Day 103-the last day of shooting, and the final scenes to be done in the entire trilogy-was scheduled to be one of the longest (if not the longest) days of filming on the schedule, beginning and ending with exterior shots during "magic hour"...what better way to capture the magic of some of the most venerable sights of the City of Lights serving as backdrop to the couple at the center of one of the most popular love stories told in popular culture. On a balcony overlooking the Eiffel Tower, Christian presents Ana with a charm bracelet marking every "first" in their relationship up to that point; they escape the rain into a local cafe; and they ride bikes through the Arc de Triomphe and past the Louvre.

This was especially poignant for director Foley: "When we shot at dawn at the Louvre, the police stopped all traffic that might've been going through-just so we could have a totally intimate scene where the two of them are riding their bikes around the grounds of the Louvre. Nobody else is around. Christian and Ana are totally alone in Paris."

For the deceptively simple balcony shot-planned for filming just as the sun was starting to set-location found a normal apartment with the billion-dollar view in a residential building. The single elevator (designed for two people, max) made hauling all of the necessary filming equipment up to the space a tedious and time-consuming affair. Conversely, set up for the sunrise bike ride was a straightforward effort, but the wait for sunrise seemed to stretch for those present sufficient time to reminisce about the last 102½ days of filming (while standing between the Arc and the Louvre and presented with the marvel of silent and empty Paris streets). For both shots, the results more than made up for any/all extra effort to achieve them.

Designer Coates sums: "The last two days of our Paris schedule were actually in Paris-the opera house, the Louvre, these amazing locations and those magical lights at night. It just seemed the perfect way to end this movie."

Perhaps speaking for everyone, screenwriter Leonard reveals: "'Fifty Shades' is a story for our times. It's a classic love story-the romance of a broken man redeemed by love. But it's also 'Beauty and the Beast,' plus it's got all these mythic things going on. But it's told with such immediacy and such humanity, with such honesty, and I think that is what people have responded to. Now a movie is not the same as a book-there are lots of different voices in a movie-but we've pulled it off and told the story that Erika set out to tell."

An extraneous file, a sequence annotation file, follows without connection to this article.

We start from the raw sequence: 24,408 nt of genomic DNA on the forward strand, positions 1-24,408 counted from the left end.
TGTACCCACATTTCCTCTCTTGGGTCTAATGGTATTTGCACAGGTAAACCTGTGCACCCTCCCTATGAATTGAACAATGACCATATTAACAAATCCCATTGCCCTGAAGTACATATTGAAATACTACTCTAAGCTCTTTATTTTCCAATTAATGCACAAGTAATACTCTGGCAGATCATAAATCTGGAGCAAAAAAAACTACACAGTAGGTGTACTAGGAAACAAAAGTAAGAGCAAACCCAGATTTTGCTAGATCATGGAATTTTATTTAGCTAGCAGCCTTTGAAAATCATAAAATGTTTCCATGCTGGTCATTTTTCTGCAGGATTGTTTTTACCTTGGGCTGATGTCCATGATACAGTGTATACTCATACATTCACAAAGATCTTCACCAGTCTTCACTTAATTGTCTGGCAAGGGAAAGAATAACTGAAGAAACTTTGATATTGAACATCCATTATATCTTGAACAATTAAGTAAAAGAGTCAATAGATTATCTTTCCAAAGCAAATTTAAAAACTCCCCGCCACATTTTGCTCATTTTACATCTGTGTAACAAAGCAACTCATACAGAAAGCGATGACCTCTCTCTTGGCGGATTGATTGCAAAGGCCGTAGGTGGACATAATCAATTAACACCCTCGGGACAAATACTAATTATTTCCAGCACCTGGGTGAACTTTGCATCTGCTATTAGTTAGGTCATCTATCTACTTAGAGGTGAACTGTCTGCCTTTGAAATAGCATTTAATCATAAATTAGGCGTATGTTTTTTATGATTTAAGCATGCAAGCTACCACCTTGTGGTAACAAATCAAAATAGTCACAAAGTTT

Director Foley muses: "This was the first time I've shot anywhere in Europe, but it's funny-when I was in film school, I was focused on French cinema from the New Wave to the present, so I saw many, many films before I ever visited France. I still have this romantic idea of drinking wine in the countryside...but it was thrilling to be here and not be a tourist. To be a worker in the streets doing cinema, because French cinema has always been my biggest influence.

"At the beginning," he concludes, "I wanted very much to not have that 'post-card view' of Paris. I thought, 'No Eiffel Tower!' But's right there, and it's so beautiful, and we caught it at just the right height and in the perfect light...we're all very happy."


For those who had been on the story of Anastasia Steele and Christian Grey since the beginning-from the first day of shooting Fifty Shades of Grey, to the last day of shooting both Fifty Shades Darker and Fifty Shades Freed-completion of the entire trilogy provided immeasurable amounts of satisfaction. Brunetti reflects: "I am extremely proud to be part of this whole project, and the fact that it's turned into a worldwide phenomenon-it's become part of pop culture-it just makes it all the more an amazing, never-to-be-repeated experience."

E L James is her characteristic best when she says: "The reason I'm doing this is for the fan base. These books came out of fandom, and I absolutely understand what it is to be a fan and how sometimes things don't deliver. All I want to do is keep my fans happy. For me, the strength of the story is that beauty steps up to face the beast and she's gentle, kind and compassionate, and she heals him. Love heals all. I mean, it's terribly corny in a way, but it seems to work in this particular instance."

De Luca appreciates how James has never forgotten the audience who embraced Christian and Ana as their own. He ends: "What amazes me about what Erika has done is her ability to translate this passion for and dedication toward her fans. Every decision we made in this trilogy has been about how best to serve the story that the audience needs to see on screen. They have been her touchstone, and, more than almost any other creator I know, Erika keeps giving back to those who first gave to her."

Christian Grey, Dornan himself, closes with what this character and this series means to so many: "There is such enormity of this project-of these books and characters; they are important to people. It's exciting to be involved in something that means so much. Potentially the only time in your career that that'll happen-something with this much scope, this much attention, this many fans. Everyone had a very strong opinion of who Christian Grey was. For many people, I wasn't the exact image they had in their heads-but I liked that, fighting against that a bit, you feel you've got something extra to prove. It's a pretty unique role, in that respect, to be involved in something that is very much for the fans, something that is so meaningful to people."